here is another version of kids singing the song – Oh. My. Goodness. Sweetness overload……….
True story: The first thing I remember buying myself with my money (birthday & allowance saved up) was a Hello Kitty diary. It had a lock. I still remember going to the mall and picking it out. My first entries were pictures and moved on to reporting on current events.
I continued keeping a journal throughout my teenage years. I wrote everything down. Everything. I was always writing in journals, pouring out all that I felt. The writing dwindled when I got to college. It would come back every now and then, but mostly faded away.
The notebooks lived in my parents’ house for many years. When my parents moved, they sent the boxes to me. I promptly stored them away without even opening them up. “Oh God,” I thought when I saw them, “here is over ten pounds of teenage angst.” Cringe. I did not want to look. I did not want to see that image of me as an unhappy, selfish teenager and young adult. When I got those boxes, I decided that I liked who I had become and had no need to revisit all that.
A common friend who happens to live in the Bay Area came over after we heard the news. We got out the old yearbooks and shared our memories. We cried a little, laughed a lot. I took a deep breath and, for the first time in over 15 years, opened the boxes of the old journals.
What I found surprised me. I loved that sassy little teenager. I found so much compassion and love for that girl who was me. I discovered things about myself I had forgotten. (What? I used to draw?) The times when I was angsty and cursing the world, I just laughed out loud instead of cringing when I read the words. I wrote down quotes from what I was listening to and reading. I clipped images from magazines and made great collages. I smiled over captured moments I had completely forgotten, like a night spent on a beach under a blanket looking at stars in Michigan…when I heard Rite of Spring for the first time at Tanglewood while it rained and then how the person I was walking with after the show kept hitting the trees to make them rain on me and I loved the light from the streetlights catching the rain drops. I saw friends who are all grown up now as kids and friends who I have lost along the way who may always be kids in my mind.
On those pages, I saw myself struggle to be compassionate and often fail, but get up and try again anyway. I saw a painfully shy girl who did not want to be shy, clumsily faking it until making it (or not…) looking for a place to call home. I saw a girl walking a spiritual path built on complete trust in God/Universe/Love, even when it scared her.
I was also pretty damned funny at times.
Those journals were a healing, safe place for me to go write down and say whatever I wanted to say without judgment from anyone but me. Years later, I was not expecting them to heal the relationship I have with my younger self. When I finally opened them, I opened to me. I accepted me – all of me.
I am a believer. Writing heals.
This is why I am teaching the writing + yoga workshop series in October at Asha Yoga. I hope that others will find the healing (and laughs) possible through conscious writing. Check out Asha’s website and the Living Yoga tab at the top of this page for more information. I hope to see you there.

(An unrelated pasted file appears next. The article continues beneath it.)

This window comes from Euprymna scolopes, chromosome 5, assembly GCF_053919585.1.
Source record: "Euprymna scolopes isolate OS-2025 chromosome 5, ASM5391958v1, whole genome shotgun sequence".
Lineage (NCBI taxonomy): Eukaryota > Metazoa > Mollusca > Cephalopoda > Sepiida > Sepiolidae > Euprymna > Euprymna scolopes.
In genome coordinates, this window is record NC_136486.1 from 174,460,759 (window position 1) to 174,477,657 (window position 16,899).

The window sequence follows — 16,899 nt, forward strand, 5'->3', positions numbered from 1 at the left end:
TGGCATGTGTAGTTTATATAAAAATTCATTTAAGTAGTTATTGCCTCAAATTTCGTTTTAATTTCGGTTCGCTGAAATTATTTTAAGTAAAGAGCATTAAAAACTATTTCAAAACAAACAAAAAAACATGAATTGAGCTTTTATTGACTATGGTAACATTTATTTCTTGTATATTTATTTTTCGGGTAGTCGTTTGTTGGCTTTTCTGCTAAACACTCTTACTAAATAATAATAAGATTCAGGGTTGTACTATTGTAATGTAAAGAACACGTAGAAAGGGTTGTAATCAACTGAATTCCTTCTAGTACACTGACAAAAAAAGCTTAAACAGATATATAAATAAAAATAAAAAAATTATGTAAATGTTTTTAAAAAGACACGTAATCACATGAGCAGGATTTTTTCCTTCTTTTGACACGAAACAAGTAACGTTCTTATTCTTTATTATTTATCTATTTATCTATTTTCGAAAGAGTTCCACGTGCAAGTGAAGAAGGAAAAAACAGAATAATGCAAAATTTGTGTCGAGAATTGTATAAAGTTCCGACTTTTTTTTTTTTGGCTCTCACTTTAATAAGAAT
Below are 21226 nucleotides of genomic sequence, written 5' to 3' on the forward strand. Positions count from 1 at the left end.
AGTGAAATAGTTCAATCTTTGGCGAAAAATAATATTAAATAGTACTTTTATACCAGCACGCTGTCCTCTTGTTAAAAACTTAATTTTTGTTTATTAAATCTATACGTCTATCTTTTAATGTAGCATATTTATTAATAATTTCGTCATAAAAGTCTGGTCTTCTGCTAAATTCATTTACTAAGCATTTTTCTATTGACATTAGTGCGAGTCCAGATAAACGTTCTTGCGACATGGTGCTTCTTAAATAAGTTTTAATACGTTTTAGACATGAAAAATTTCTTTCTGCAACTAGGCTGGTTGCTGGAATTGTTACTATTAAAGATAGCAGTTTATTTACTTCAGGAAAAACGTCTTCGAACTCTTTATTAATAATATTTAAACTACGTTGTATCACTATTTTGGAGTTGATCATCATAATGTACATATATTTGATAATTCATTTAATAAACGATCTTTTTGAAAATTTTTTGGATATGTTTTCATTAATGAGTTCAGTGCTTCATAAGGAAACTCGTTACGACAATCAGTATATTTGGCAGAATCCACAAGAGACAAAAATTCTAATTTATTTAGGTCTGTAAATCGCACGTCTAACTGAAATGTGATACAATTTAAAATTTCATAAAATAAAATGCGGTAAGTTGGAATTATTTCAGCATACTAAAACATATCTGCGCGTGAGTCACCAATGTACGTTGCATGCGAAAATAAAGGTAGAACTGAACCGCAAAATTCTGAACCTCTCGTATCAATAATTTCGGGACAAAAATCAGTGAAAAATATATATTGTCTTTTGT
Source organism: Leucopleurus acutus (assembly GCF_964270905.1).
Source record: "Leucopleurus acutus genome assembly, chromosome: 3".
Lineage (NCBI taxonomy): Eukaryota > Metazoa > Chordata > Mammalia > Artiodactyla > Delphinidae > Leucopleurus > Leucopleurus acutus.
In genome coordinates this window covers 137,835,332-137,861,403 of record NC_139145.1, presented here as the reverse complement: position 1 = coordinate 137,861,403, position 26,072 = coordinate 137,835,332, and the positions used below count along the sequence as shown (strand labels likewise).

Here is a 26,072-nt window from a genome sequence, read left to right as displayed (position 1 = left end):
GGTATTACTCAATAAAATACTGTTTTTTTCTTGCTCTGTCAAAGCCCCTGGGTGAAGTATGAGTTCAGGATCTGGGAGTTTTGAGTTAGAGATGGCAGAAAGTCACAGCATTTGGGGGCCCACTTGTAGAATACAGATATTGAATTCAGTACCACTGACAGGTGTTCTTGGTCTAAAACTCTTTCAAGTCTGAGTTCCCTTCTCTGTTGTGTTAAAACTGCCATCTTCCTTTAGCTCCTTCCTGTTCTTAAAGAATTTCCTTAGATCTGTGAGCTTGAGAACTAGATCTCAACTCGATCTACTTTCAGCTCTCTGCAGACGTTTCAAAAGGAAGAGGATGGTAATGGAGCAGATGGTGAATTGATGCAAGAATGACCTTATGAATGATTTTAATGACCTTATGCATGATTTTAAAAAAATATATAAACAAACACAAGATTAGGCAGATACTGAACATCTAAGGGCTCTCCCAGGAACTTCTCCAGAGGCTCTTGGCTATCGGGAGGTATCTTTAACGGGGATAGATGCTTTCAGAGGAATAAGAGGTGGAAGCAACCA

I was making the daily route around the park with my daughter this morning. She was sleeping and I was listening to Arvo Part. A woman came running out of her house laughing, clapping, and shouting, “Look up! Look up! It’s here!”
I looked up at the treeline and saw a low-flying plane holding space shuttle Endeavour. It was so close! There was no time to get the camera or the phone. I will just have to hold the image in my mind. Everyone in the park started to clap and smile.
As I continued my walk, thinking about the amazing thing I had just witnessed, I realized I was getting emotional. Tears were coming to my eyes.
Before space exploration, a majority of the world’s scientists were focused on the science of warfare (or so Carl Sagan said in the first episode of Cosmos…been watching that lately.) Think about that – our amazing human minds focused and driven to come up with different ways for us to annihilate one another. Space exploration opened a door. We, as a species, were able to shift our imagination and efforts to the Universe. It allowed us to not only acknowledge but witness that we are part of something bigger – we are part of something so much bigger than our wars and daily conflicts.
I can only imagine what a relief it must have been for those first scientists who were able to really work on going into space. What a relief and inspiration to work on something that was not designed for killing or separating us on the planet. How liberating to be given the opportunity to make a dream like that come true.
So that shuttle, to me, on International Peace Day ended up being a symbol of our potential as human beings. Our potential to humbly, joyfully ask questions and appreciate the voyage on the way to the answers. The amazing potential we hold to both destroy and create. The amazing potential we have to inspire each other.
I mean, really think about it: We can send people into outer space. There is a machine on Mars right now taking photographs.
Human beings, we are amazing creatures. Let’s keep our feet on the ground as we keep our eyes to the sky. Let’s put down our arms and keep making magical things together.
Our alarm clock seemed to have a mind of its own last week. For some reason, it woke us up two days in a row to a local commercial a.m. radio station. It was not the most pleasant wake-up and, honestly, put the alarm in alarm clock.
That alarm clock incident was the first time I had really heard political ads outside of a news report about political ads. (Also, I live in California – we don’t have the ad saturation like the battleground states.) Oh my goodness. I knew that this political cycle was going to get nasty. I knew that it was going to be heated. When I take a step back and really think about it, I am stunned at how we allow our public airwaves to be filled with such negativity and dishonesty.
It was a great reminder to me of how this is EVERYWHERE right now. It’s on our radio, internet news, Facebook feeds (de-friended/hid anyone recently?), website comment sections, print media, television, etc. It has become way too acceptable to call other people idiots.